Boston Celtics: How Does Frontcourt Break Down with Addition of Darko Milicic?

Shane O'Halloran@@scohalloranContributor IIISeptember 20, 2012

How will Darko Milicic help the Celtics?
How will Darko Milicic help the Celtics?Christian Petersen/Getty Images

With today’s news that the Celtics will sign free agent center and notorious draft bust Darko Milicic to a minimum contract, a crowded Boston frontcourt has become even more jam packed. Unfortunately for Doc Rivers, depth doesn’t necessarily equal talent or guarantee success, so he’ll have his hands full determining his rotation by the end of October.

After starters Kevin Garnett and Brandon Bass, the C’s will look to some combination of Milicic, Chris Wilcox, Jason Collins and rookies Jared Sullinger and Fab Melo for help around the hoop. Jeff Green could also see some time at the 4, but without a proven backup for an aging Paul Pierce, we’re willing to bet most of his minutes are spent playing small forward this year.

So where does that leave the Celtics less than two weeks before the start of training camp? Over the roster limit, for one.

With 18 players under contract heading into camp (including Milicic) and 14 guaranteed deals, it appears that second-round pick Kris Joseph and summer league standouts Dionte Christmas and Jamar Smith will compete for the final roster spot.

Was adding Milicic worth it if it means cutting ties with a good young player?

Comparing most statistics across positions is a fool’s errand, of course, but what we can do is look at Milicic’s production as it compares to his competition in the Celtics’ frontcourt. If Milicic’s limited talents won’t allow him to crack the rotation, it might make more sense for Boston to keep its young talent instead.

On offense, Milicic leaves something to be desired. According to statistical tracking service Synergy Sports (subscription required), he totaled 0.75 points per possession (PPP) in 2011, compared with .99 for Chris Wilcox and .96 for newly-departed Greg Stiemsma.


Last year when posting up—easily his most commonly used play type at 31.1 percent of possessions—Milicic scored a meager .5 PPP on 25.6 percent shooting. He also turned the ball over on 12.5 percent of those possessions while scoring a field goal or free throw only 28.6 percent of the time. That level of efficiency was good for only 159th in the league.

Wilcox, a less frequent poster (11.8 percent of possessions), scored .67 PPP while turning the ball over only 5.6 percent of the time. Collins, an extremely limited offensive player, posted up only three times and scored once over his 309 minutes in 2011. The same quantity of statistical data isn’t available yet for Sullinger or Melo, but during Summer League action Sullinger’s sturdy frame gave him room to operate when he made his catches in good position while Melo struggled with his footwork on the block.

Of course, the Celtics’ offense is a different animal than that of teams like last year’s Magic or Lakers, who toss the ball into the paint to draw a double team, setting up a perimeter jumper. Rajon Rondo’s improvisational skills lend themselves better to what Doc Rivers has called a “random” system built off of a series of on- and off-ball screens and probing by the ball handler. This attack is better when Rondo’s creativity is paired with an athletic frontcourt that can roll to the hoop after setting screens or simply make a smart cut at the right time.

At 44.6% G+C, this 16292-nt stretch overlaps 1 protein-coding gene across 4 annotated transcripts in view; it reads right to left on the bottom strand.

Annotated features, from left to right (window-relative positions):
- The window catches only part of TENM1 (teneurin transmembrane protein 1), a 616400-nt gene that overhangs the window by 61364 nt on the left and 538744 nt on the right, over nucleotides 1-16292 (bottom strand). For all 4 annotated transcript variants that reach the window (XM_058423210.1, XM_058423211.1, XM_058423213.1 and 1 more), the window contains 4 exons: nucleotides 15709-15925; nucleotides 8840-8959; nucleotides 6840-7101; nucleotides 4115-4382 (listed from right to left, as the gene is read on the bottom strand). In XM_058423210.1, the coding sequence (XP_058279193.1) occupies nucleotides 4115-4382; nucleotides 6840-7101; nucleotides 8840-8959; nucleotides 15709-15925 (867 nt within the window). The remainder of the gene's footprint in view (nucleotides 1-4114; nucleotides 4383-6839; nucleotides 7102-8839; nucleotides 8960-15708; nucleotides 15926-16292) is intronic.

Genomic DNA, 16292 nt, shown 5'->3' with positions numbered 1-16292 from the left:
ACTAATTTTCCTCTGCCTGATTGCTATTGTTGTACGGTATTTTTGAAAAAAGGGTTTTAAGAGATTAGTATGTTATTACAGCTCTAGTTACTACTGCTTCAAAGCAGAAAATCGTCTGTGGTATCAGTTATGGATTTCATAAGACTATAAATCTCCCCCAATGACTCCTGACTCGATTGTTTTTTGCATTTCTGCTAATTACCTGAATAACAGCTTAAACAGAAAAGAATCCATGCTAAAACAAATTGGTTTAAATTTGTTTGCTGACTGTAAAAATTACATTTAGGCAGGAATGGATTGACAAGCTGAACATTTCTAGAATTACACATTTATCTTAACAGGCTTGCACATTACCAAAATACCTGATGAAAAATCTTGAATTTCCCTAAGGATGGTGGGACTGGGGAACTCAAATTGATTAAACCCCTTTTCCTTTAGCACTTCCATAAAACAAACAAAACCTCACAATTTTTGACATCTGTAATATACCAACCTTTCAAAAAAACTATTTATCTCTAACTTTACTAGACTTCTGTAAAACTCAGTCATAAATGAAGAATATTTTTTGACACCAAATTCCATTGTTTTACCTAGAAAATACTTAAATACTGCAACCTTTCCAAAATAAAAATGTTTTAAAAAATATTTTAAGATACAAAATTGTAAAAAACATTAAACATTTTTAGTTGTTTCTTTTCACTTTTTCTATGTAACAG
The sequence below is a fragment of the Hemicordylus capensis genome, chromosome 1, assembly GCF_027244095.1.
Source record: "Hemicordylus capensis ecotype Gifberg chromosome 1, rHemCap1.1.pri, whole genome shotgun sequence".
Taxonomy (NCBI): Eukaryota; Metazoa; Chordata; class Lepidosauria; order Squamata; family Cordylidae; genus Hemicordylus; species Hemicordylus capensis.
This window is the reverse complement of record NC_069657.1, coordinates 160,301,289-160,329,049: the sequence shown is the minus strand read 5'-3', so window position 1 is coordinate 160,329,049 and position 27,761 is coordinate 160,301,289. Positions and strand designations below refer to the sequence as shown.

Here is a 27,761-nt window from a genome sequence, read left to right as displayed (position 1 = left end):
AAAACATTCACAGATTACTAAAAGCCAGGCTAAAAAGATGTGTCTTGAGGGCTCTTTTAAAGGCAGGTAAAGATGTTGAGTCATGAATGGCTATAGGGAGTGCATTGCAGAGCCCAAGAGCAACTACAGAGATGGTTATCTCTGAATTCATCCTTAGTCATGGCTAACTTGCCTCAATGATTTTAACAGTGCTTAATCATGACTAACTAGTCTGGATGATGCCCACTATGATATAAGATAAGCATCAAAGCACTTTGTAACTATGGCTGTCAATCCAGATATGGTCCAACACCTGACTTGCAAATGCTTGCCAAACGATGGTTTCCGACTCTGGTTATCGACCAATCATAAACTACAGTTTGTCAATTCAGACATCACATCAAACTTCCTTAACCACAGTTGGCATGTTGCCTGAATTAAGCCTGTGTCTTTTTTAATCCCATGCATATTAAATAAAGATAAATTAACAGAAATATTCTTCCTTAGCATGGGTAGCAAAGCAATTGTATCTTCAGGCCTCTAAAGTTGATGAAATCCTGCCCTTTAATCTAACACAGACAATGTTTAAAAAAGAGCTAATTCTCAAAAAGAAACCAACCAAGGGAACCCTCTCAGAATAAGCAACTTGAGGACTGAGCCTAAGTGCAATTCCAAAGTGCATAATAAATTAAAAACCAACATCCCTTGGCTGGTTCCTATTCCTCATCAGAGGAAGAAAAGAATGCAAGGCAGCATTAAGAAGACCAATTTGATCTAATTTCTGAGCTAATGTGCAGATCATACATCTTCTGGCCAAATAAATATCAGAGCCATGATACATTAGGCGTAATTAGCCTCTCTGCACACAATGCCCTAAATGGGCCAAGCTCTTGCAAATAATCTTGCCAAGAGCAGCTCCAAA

Milicic, as it happens, is an above-average pick and roll partner who put up 1.19 PPP in those situations in 2011, good for 16th in the league—not too shabby. Collins is a solid option is well, registering 1.08 PPP as the roll man in limited minutes last year. Wilcox seems to be the odd man out in pick and roll efficiency, putting up a paltry .78 PPP last year.

However, what Wilcox lacks in pick and roll play he may make up for as a cutter, where he put up an excellent 1.22 PPP on 26.8 percent of his possessions. He added to that 1.53 PPP in transition on 12.4 percent of possessions. Compare those numbers with Milicic’s .8 and 1, respectively. Collins’ numbers are similar—.88 and 1—though neither big man runs in transition as often as Wilcox.


Of course, in order to get transition opportunities the Celtics will have to make defensive stops—which is where Milicic has an edge and Wilcox loses some of his luster. The Serbian holds opponents to .81 PPP, whereas Wilcox allows a bloated .91, including 50 percent shooting on post up plays. Surprisingly though, it’s Jason Collins’ defensive numbers that stand most. The veteran bench player allowed only .78 PPP last year (better than Kevin Garnett’s .80), while allowing a score on only 38.1 percent of plays.

These statistics may be influenced to some small degree by system or situation, but they’re still the most useful tool in predicting future performance. With that said, here’s what we know about the three veterans on the Celtics bench:

- Darko Milicic likes to post up, but isn’t very efficient when doing so. He’s more successful as a pick and roll player, which may suit the Celtics better anyway. He’s a passable defender, especially in the post.

- Chris Wilcox is a dynamic player in transition and cutting off the ball but avoids posting up and has trouble in the pick and roll. He has big trouble when asked to defend a post up player.

- Jason Collins is far from an offensive presence, but his defensive metrics are impressive for a veteran who is content to ride the bench and stay ready if needed.

It's anyone's guess as to how Doc Rivers will allot his frontcourt minutes. But as long as he keeps these players' unique skill sets in mind, he shouldn't be lacking for versatility off the bench.